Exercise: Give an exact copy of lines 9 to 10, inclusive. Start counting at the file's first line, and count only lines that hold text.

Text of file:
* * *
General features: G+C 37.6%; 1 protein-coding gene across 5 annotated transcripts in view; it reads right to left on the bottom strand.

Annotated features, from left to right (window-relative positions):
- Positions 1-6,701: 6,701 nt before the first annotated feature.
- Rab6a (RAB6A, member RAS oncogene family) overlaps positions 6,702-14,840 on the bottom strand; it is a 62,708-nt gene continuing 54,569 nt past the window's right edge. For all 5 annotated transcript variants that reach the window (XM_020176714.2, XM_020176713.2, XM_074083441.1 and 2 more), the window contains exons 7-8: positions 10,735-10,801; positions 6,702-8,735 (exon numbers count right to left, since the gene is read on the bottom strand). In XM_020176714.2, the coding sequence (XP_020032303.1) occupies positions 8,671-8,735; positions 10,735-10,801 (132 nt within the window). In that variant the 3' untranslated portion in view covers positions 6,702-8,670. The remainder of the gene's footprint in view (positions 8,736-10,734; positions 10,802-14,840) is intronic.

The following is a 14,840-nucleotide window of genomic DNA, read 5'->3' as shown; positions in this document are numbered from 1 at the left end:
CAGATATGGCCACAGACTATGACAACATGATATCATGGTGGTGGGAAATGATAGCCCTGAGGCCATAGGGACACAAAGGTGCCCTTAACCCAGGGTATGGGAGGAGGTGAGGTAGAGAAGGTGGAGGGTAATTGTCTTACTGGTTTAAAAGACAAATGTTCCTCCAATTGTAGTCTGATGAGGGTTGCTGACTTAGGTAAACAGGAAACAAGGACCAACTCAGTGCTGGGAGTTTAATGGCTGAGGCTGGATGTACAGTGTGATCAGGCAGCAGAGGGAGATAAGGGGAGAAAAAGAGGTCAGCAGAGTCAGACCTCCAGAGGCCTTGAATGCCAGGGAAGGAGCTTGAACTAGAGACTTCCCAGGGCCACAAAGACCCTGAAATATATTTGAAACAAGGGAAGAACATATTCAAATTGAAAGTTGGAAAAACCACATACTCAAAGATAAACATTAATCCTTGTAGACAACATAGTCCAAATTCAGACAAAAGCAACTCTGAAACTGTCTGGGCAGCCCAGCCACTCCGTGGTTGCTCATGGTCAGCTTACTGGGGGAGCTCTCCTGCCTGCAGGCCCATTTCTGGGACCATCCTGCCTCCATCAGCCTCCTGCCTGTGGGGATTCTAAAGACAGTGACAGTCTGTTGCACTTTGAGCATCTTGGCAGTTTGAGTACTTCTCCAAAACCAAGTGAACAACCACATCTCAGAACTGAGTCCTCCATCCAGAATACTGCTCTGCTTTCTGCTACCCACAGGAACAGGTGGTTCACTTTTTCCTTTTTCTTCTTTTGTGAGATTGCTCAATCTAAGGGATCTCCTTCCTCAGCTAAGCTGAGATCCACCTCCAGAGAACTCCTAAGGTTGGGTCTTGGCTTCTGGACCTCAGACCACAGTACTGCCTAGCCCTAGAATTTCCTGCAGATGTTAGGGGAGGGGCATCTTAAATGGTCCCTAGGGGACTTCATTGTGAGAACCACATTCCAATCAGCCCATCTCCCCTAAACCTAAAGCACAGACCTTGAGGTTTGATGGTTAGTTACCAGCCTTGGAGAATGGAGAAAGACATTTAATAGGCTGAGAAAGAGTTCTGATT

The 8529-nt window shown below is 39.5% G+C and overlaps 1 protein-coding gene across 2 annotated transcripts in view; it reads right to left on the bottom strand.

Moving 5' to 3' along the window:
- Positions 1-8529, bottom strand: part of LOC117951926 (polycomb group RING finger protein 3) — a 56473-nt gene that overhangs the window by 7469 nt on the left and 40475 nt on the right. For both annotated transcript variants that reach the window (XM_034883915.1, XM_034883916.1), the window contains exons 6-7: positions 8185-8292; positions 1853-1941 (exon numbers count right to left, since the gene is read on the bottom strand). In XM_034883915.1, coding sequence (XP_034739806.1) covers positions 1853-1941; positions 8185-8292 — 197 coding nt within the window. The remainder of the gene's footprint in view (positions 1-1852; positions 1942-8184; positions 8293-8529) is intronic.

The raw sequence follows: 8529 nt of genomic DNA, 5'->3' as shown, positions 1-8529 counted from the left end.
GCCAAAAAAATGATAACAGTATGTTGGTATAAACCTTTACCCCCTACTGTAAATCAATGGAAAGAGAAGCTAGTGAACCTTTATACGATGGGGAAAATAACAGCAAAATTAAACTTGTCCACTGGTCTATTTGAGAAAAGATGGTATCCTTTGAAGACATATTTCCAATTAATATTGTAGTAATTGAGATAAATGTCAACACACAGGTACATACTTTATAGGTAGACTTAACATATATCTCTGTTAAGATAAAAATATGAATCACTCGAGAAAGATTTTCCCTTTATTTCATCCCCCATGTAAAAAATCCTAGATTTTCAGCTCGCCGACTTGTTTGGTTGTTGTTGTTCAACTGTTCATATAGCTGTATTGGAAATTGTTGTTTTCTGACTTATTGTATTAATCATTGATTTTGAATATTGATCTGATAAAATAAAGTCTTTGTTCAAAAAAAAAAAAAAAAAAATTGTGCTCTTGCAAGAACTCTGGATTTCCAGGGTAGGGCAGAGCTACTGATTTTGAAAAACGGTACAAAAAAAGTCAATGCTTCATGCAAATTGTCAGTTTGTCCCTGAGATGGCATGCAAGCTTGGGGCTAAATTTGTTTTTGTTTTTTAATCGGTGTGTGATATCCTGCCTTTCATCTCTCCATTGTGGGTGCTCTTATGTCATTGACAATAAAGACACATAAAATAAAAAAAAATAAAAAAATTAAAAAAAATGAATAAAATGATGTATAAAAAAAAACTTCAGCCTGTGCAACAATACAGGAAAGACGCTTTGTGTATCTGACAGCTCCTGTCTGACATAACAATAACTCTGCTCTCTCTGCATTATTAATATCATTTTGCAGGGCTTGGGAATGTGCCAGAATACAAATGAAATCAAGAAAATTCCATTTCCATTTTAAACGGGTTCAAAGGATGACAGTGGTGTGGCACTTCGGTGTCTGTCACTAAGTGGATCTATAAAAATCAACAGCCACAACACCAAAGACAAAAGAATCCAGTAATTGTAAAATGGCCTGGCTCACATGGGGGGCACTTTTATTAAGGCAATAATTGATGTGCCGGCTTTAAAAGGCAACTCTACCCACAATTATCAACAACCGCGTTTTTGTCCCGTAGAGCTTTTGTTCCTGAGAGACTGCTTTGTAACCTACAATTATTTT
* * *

- Positions 1-8529, bottom strand: part of LOC117951926 (polycomb group RING finger protein 3) — a 56473-nt gene that overhangs the window by 7469 nt on the left and 40475 nt on the right. For both annotated transcript variants that reach the window (XM_034883915.1, XM_034883916.1), the window contains exons 6-7: positions 8185-8292; positions 1853-1941 (exon numbers count right to left, since the gene is read on the bottom strand). In XM_034883915.1, coding sequence (XP_034739806.1) covers positions 1853-1941; positions 8185-8292 — 197 coding nt within the window. The remainder of the gene's footprint in view (positions 1-1852; positions 1942-8184; positions 8293-8529) is intronic.

The raw sequence follows: 8529 nt of genomic DNA, 5'->3' as shown, positions 1-8529 counted from the left end.